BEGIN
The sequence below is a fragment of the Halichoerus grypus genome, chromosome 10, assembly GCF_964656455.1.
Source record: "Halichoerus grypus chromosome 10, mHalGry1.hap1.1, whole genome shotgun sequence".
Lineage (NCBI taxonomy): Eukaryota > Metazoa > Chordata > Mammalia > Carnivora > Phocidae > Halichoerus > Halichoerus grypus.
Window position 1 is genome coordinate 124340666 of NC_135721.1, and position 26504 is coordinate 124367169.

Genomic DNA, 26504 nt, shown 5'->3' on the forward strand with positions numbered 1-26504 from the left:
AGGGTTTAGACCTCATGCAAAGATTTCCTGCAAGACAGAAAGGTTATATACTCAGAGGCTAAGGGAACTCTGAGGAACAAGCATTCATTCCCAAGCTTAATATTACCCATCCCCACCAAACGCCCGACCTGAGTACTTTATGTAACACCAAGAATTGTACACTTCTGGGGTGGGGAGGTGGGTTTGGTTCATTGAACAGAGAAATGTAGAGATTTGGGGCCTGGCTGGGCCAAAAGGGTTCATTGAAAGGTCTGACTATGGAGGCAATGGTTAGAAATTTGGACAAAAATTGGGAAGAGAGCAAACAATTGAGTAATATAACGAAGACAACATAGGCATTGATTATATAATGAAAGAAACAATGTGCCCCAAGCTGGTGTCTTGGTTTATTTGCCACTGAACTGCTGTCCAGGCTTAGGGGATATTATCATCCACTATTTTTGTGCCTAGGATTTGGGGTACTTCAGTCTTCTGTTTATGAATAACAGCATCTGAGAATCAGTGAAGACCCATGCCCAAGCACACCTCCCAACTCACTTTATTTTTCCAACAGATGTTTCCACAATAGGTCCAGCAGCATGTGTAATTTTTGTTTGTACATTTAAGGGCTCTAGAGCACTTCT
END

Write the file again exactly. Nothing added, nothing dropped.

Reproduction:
The sequence below is a fragment of the Halichoerus grypus genome, chromosome 10, assembly GCF_964656455.1.
Source record: "Halichoerus grypus chromosome 10, mHalGry1.hap1.1, whole genome shotgun sequence".
Lineage (NCBI taxonomy): Eukaryota > Metazoa > Chordata > Mammalia > Carnivora > Phocidae > Halichoerus > Halichoerus grypus.
Window position 1 is genome coordinate 124340666 of NC_135721.1, and position 26504 is coordinate 124367169.

Genomic DNA, 26504 nt, shown 5'->3' on the forward strand with positions numbered 1-26504 from the left:
AGGGTTTAGACCTCATGCAAAGATTTCCTGCAAGACAGAAAGGTTATATACTCAGAGGCTAAGGGAACTCTGAGGAACAAGCATTCATTCCCAAGCTTAATATTACCCATCCCCACCAAACGCCCGACCTGAGTACTTTATGTAACACCAAGAATTGTACACTTCTGGGGTGGGGAGGTGGGTTTGGTTCATTGAACAGAGAAATGTAGAGATTTGGGGCCTGGCTGGGCCAAAAGGGTTCATTGAAAGGTCTGACTATGGAGGCAATGGTTAGAAATTTGGACAAAAATTGGGAAGAGAGCAAACAATTGAGTAATATAACGAAGACAACATAGGCATTGATTATATAATGAAAGAAACAATGTGCCCCAAGCTGGTGTCTTGGTTTATTTGCCACTGAACTGCTGTCCAGGCTTAGGGGATATTATCATCCACTATTTTTGTGCCTAGGATTTGGGGTACTTCAGTCTTCTGTTTATGAATAACAGCATCTGAGAATCAGTGAAGACCCATGCCCAAGCACACCTCCCAACTCACTTTATTTTTCCAACAGATGTTTCCACAATAGGTCCAGCAGCATGTGTAATTTTTGTTTGTACATTTAAGGGCTCTAGAGCACTTCT